The Genesis of Illness Narrative Research

For 5 years, I have spent my Friday evenings volunteering with pediatric oncology patients at Mott Children’s Hospital. I admire these children, and their abilities to cope with their situations astound me. I have been fascinated by coping activities such as the Beads of Hope activity, where children make a necklace with beads that each represent a hospital procedure or milestone event in the course of their treatment. These activities give children an outlet to talk about their illness and to tell their story. By spending time with these patients, I have come to greatly value efforts to improve the patient experience and to support these children through their illnesses.

When I came to college with a fascination for medicine and a love for literature, I was uncertain about how to pursue both. I discovered the field of narrative medicine that embodies both these interests: it encourages an exploration of the “and” between literature and medicine. I am fascinated by how literature enables patient expression and provides others with insight into illness. As I explored illness narratives through an independent study, I became interested in studying the illness narratives of children with cancer for my thesis. There seemed to be a void of published narratives written by kids with cancer, and since I am fascinated by the therapeutic nature of the writing process, I crafted my own research project to approach these ideas. My research project is designed to give children the opportunity to explore the mediums of writing, drawing, and speaking to express their experience with cancer.

In the early stages of the project, I talked to individuals from a variety of disciplines in order to shape this interdisciplinary research. Scholars and researchers in the fields of English, Anthropology, Psychology, Child Life, Pediatric Palliative Care, and Pediatrics Hematology/Oncology all provided invaluable input to help me shape this project. I reached out to MPublishing through the UM Medical School to ensure that participating children will be even be provided with the opportunity to publish the narratives that they create in a compiled book.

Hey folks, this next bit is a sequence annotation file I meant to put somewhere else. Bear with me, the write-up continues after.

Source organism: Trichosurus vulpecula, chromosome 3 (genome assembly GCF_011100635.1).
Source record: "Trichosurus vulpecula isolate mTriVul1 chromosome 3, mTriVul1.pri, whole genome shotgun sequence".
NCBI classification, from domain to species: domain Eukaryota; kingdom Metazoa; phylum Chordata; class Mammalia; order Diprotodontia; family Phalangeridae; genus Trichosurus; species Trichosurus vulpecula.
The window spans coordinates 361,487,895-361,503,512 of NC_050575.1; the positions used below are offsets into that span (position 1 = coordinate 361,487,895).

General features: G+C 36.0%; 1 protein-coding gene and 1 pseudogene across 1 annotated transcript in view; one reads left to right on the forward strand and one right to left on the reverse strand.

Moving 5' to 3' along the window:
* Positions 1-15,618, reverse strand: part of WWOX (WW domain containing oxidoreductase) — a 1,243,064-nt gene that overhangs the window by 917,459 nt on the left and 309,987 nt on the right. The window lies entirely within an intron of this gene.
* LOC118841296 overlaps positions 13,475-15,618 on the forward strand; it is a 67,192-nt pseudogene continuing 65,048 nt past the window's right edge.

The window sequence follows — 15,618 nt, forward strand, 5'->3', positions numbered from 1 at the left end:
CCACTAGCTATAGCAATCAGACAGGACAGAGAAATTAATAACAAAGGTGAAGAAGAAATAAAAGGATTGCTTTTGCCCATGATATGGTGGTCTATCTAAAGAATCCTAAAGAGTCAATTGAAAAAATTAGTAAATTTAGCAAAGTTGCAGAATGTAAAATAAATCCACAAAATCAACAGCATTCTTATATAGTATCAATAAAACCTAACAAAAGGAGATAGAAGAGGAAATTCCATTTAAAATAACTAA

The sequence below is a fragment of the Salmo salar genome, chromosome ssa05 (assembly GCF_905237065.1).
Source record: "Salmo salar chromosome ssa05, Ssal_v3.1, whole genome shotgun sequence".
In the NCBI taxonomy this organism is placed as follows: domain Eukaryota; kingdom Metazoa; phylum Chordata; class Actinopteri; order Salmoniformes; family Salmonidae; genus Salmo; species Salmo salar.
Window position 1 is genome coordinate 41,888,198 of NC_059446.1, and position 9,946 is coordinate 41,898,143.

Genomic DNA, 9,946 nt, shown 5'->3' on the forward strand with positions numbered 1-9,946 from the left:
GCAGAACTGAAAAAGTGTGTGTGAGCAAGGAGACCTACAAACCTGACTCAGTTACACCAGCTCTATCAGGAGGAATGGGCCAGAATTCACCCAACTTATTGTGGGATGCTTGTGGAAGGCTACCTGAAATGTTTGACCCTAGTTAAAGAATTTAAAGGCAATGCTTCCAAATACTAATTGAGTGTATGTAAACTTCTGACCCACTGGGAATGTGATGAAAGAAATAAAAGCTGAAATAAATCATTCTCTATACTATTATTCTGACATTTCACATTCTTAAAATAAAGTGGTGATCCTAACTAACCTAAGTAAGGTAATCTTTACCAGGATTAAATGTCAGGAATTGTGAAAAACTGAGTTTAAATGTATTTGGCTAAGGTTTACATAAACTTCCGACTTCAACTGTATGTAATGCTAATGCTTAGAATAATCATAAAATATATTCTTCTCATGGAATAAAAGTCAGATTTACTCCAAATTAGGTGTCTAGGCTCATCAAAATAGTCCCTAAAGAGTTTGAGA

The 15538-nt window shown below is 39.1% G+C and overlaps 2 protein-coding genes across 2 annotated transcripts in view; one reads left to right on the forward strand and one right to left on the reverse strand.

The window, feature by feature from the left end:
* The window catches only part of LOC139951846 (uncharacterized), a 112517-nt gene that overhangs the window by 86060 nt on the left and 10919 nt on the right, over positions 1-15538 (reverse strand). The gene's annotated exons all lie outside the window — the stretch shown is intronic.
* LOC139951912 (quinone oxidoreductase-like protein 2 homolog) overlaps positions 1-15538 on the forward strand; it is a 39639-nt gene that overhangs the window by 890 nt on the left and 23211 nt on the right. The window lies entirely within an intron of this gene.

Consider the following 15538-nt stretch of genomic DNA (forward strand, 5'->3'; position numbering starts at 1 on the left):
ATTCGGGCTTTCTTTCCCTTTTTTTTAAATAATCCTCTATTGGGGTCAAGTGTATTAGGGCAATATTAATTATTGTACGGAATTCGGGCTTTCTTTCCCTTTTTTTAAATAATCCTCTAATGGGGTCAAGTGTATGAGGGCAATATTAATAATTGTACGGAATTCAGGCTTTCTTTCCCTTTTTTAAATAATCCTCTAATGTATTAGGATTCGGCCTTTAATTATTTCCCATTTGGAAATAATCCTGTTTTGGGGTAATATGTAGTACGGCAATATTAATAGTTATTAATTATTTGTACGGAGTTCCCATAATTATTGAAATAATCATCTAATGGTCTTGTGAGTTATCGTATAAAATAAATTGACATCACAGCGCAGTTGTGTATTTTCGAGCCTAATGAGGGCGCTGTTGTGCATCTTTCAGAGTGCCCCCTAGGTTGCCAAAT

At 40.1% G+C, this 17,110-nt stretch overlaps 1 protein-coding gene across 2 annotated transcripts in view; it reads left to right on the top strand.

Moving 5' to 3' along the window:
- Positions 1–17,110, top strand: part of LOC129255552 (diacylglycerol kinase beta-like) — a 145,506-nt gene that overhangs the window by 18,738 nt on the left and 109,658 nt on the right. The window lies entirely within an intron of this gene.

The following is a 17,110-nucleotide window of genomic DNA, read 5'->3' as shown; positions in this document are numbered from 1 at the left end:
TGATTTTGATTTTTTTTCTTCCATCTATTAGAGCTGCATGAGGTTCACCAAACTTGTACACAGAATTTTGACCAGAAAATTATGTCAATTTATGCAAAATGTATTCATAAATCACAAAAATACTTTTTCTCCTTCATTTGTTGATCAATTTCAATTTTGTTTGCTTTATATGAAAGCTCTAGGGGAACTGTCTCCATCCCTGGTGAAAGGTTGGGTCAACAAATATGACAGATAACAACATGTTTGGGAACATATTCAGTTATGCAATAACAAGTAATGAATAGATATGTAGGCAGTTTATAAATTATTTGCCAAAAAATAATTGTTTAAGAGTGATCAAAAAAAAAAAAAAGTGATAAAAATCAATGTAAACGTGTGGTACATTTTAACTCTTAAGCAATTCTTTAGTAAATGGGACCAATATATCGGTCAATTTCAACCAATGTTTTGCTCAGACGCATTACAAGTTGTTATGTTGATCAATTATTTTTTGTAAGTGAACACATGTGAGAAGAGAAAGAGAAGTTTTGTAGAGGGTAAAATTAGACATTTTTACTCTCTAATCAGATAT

The current status of this project is that with the help of my pediatric oncologist PI, Dr. Rajen Mody, and my faculty advisor, Melanie Yergeau, the IRB application has been submitted to IRB-MED. This project has received funding through the Honors Program in LSA and the English Department. The months of May and June will be spent developing recruitment materials and preparing for data collection, which will begin in July. The project will be an ongoing two year study and is estimated to include up to 100 patients. Narratives created in the months of May and June will be compiled and published as a narrative collection by as early as the end of 2013, and I hope that we can create multiple collections throughout the course of the study.

As an aspiring pediatric oncologist, I am incredibly excited to have the opportunity to conduct this research. I believe that not only will patients benefit from this therapeutic means of expression, but the created narratives will illuminate the experience of childhood cancer. This research will allow health professionals, parents, and even other children with cancer to better understand the illness. I look forward to interacting with these patients and using a literary lens to better understand their illness experience.

3 Comments

Filed under Chronicling Childhood Cancer: Illuminating the Illness Experience through Narrative

3 responses to “The Genesis of Illness Narrative Research

  1. I’m so excited to see where your research goes! Will you be blogging about it as you go through it in the coming year?

Thoughts?

Fill in your details below or click an icon to log in:

WordPress.com Logo

You are commenting using your WordPress.com account. Log Out / Change )

Twitter picture

You are commenting using your Twitter account. Log Out / Change )

Facebook photo

You are commenting using your Facebook account. Log Out / Change )

Google+ photo

You are commenting using your Google+ account. Log Out / Change )

Connecting to %s